A new year has begun and with that comes new ideas, resolutions, and goals.  One goal, which is not new but must become a priority in the new year, is to take action to curb the growing problem of teens abusing drugs, including marijuana, which continues to increase in popularity among our youth.

In fact, a 2009 study performed by the National Institute on Drug Abuse reported that about 42 percent of teenagers will have tried marijuana by the time they graduate high school.  According to the USA Today, more high school seniors used marijuana than smoked cigarettes in the 30 days prior to the study.  The data demonstrated that daily marijuana use has increased substantially among 8th, 10th, and 12th graders. Clearly, marijuana use is growing in popularity and one has to wonder if recent actions to legalize marijuana for medicinal purposes are a contributing factor to the increase in popularity.

One of the arguments against the legalization of marijuana for medical usage in New Jersey is that the publicity surrounding the legalization of marijuana will lead our youth to believe that marijuana is comparable to medicine and therefore safe to use.  In fact, the White House “drug czar” blamed the rise in marijuana usage on the publicity surrounding the legalization of marijuana, which has been approved by 14 states, including New Jersey.

Legalizing marijuana use for medicinal purposes by adults sends a confusing message to teens about the severity of drug abuse. On one hand we tell them that drugs, such as marijuana, are harmful and dangerous and then we legalize marijuana claiming that its effects can be soothing and used to relieve pain. It is no wonder that teens are confused and many are dismissing our warnings to avoid marijuana and other illicit substances.

Another front in this battle is the increasing prevalence of synthetic marijuana, which can be just as harmful as marijuana.  Recently, while Jackson police were searching for a suspicious man, they came upon a car parked and running in the area with three occupants inside.  Instead of finding the prowler, police discovered three young women inside a car who were in possession of marijuana and a package of K2 or Spice, which is a chemical compound that is becoming increasingly popular as synthetic marijuana.

Make no mistake, while not illegal, K2 is a dangerous drug and when smoked, can give users a marijuana-like high with serious side effects, including heart palpitations, respiratory issues, panic attacks, vomiting, delusions and hallucinations. A federal Drug Enforcement Agency (DEA) official called use of Spice/K2 the equivalent of “playing Russian roulette.”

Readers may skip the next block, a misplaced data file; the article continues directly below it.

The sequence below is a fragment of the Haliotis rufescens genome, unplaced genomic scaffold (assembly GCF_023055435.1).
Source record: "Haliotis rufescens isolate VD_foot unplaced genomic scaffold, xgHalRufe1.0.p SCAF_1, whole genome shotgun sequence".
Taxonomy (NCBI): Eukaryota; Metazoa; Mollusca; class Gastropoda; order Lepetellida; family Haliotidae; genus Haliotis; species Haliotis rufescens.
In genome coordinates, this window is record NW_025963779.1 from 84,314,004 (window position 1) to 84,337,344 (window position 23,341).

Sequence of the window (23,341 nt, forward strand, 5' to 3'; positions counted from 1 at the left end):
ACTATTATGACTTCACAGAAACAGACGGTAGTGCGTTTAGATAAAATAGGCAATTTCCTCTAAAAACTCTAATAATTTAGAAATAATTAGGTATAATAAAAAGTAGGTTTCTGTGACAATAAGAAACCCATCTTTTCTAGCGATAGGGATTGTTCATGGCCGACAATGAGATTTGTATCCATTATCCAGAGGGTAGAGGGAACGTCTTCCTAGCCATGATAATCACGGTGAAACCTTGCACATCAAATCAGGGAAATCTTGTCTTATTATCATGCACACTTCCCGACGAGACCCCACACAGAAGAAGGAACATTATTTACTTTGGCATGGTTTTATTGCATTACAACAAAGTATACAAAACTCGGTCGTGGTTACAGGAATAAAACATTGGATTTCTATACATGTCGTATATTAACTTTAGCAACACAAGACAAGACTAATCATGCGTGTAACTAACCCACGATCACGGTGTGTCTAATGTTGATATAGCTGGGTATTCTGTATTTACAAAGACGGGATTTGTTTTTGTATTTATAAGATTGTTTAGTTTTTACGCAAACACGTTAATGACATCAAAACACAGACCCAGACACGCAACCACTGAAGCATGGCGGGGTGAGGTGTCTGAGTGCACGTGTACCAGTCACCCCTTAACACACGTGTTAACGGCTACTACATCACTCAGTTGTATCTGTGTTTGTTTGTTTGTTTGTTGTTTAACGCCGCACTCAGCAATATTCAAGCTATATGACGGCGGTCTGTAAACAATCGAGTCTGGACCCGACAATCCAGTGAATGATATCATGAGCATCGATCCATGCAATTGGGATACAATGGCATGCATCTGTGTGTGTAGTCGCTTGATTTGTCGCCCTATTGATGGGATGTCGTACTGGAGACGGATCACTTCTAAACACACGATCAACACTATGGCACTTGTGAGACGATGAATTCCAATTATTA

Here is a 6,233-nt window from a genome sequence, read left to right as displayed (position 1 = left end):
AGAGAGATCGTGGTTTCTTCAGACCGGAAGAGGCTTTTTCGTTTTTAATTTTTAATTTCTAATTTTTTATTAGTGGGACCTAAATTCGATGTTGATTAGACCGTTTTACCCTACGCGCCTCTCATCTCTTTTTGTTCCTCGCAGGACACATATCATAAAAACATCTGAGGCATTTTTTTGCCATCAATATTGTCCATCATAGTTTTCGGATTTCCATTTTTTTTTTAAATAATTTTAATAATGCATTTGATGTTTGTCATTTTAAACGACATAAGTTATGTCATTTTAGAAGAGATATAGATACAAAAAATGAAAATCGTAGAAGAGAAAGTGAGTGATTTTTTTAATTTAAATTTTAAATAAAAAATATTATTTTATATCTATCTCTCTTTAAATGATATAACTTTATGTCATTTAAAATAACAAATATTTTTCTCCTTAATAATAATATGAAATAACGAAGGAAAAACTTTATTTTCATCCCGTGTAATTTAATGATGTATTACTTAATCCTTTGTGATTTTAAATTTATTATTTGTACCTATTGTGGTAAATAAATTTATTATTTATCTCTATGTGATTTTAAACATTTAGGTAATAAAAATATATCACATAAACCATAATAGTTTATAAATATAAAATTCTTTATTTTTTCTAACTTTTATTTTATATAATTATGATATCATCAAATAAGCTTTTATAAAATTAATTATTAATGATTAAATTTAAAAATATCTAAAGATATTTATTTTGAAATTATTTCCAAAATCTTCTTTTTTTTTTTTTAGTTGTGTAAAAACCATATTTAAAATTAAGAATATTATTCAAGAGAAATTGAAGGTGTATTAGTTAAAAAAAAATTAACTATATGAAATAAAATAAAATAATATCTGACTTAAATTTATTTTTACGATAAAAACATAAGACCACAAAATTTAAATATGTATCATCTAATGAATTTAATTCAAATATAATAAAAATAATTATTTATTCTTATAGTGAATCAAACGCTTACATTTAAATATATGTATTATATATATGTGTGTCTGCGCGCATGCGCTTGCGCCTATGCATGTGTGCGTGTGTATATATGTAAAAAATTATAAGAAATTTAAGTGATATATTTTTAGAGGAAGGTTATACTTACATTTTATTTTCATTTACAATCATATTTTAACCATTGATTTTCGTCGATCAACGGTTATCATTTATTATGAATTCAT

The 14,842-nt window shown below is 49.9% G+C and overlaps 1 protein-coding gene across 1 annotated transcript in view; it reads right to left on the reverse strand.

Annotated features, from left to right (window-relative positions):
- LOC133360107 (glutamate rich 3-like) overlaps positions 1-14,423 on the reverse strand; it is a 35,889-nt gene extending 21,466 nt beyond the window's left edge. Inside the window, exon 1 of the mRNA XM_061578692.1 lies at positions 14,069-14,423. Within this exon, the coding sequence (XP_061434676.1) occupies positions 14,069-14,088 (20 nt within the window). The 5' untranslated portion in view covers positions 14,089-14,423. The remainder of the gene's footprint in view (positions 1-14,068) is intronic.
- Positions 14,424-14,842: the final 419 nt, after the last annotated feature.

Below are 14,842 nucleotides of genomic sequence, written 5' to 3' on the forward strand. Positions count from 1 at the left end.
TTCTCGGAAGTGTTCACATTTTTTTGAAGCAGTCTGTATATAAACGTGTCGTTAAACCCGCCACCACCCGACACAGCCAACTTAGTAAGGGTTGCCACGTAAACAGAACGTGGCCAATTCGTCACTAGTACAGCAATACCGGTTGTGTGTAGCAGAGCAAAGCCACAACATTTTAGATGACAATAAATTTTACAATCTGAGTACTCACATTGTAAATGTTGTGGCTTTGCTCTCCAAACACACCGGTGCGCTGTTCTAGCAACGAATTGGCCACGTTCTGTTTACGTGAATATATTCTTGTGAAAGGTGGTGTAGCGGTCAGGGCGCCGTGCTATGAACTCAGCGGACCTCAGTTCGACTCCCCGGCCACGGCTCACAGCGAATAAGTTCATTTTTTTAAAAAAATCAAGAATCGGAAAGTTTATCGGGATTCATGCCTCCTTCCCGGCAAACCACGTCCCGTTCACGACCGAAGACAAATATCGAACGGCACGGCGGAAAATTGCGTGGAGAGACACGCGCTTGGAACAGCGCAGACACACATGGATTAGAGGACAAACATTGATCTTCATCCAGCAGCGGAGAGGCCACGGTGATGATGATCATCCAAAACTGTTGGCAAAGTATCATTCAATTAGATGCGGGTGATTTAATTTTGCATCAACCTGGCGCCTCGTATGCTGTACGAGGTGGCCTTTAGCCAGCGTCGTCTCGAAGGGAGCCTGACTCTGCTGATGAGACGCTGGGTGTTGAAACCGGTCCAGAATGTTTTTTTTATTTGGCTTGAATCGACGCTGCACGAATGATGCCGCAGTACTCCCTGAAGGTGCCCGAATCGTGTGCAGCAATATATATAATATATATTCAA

Due to the growing trend of K2 usage, I introduced legislation in May that would add three chemical compounds used in K2 to the list of prohibited Schedule I drugs, which have a high potential for abuse and no accepted medical use and include heroin, LSD and marijuana. I am hopeful that the Legislature will act quickly on my legislation so we can ban this dangerous product.

In November the United States Drug Enforcement Agency (DEA) announced that they are using an emergency scheduling authority to temporarily control substances which are used to make synthetic marijuana.  This action would make the possession or selling of these chemicals, and products that contain them, illegal in the United States for a year pending further study to decide whether the ban should be permanent.

I commend the DEA for recognizing the potential harm of these chemicals used to create synthetic marijuana and moving swiftly to make the possession and selling of these chemicals illegal.  However, we need to ensure that these chemicals are permanently banned in New Jersey by enacting legislation that would classify the chemicals as Schedule I drugs, thus making their possession and selling illegal.

Unfortunately, there are constantly new methods of abusing drugs as new chemicals are combined and created with the potential of giving the “high” they are seeking. That is why we must remain vigilant in combating all forms of drug use and the government, both state and federal, needs to work together in preventing drug use and abuse among our youth.

A good first step to continue combating use of illegal drugs is to ban the selling and possession of chemicals that are currently being combined to create substances which mimic street drugs. Most importantly, in addition to providing our youth with the tools to make wise decisions concerning drug use, we must enact policies that would send a clear and consistent message about the negative consequences of using drugs.

 

Assemblywoman Mary Pat Angelini
11th Legislative District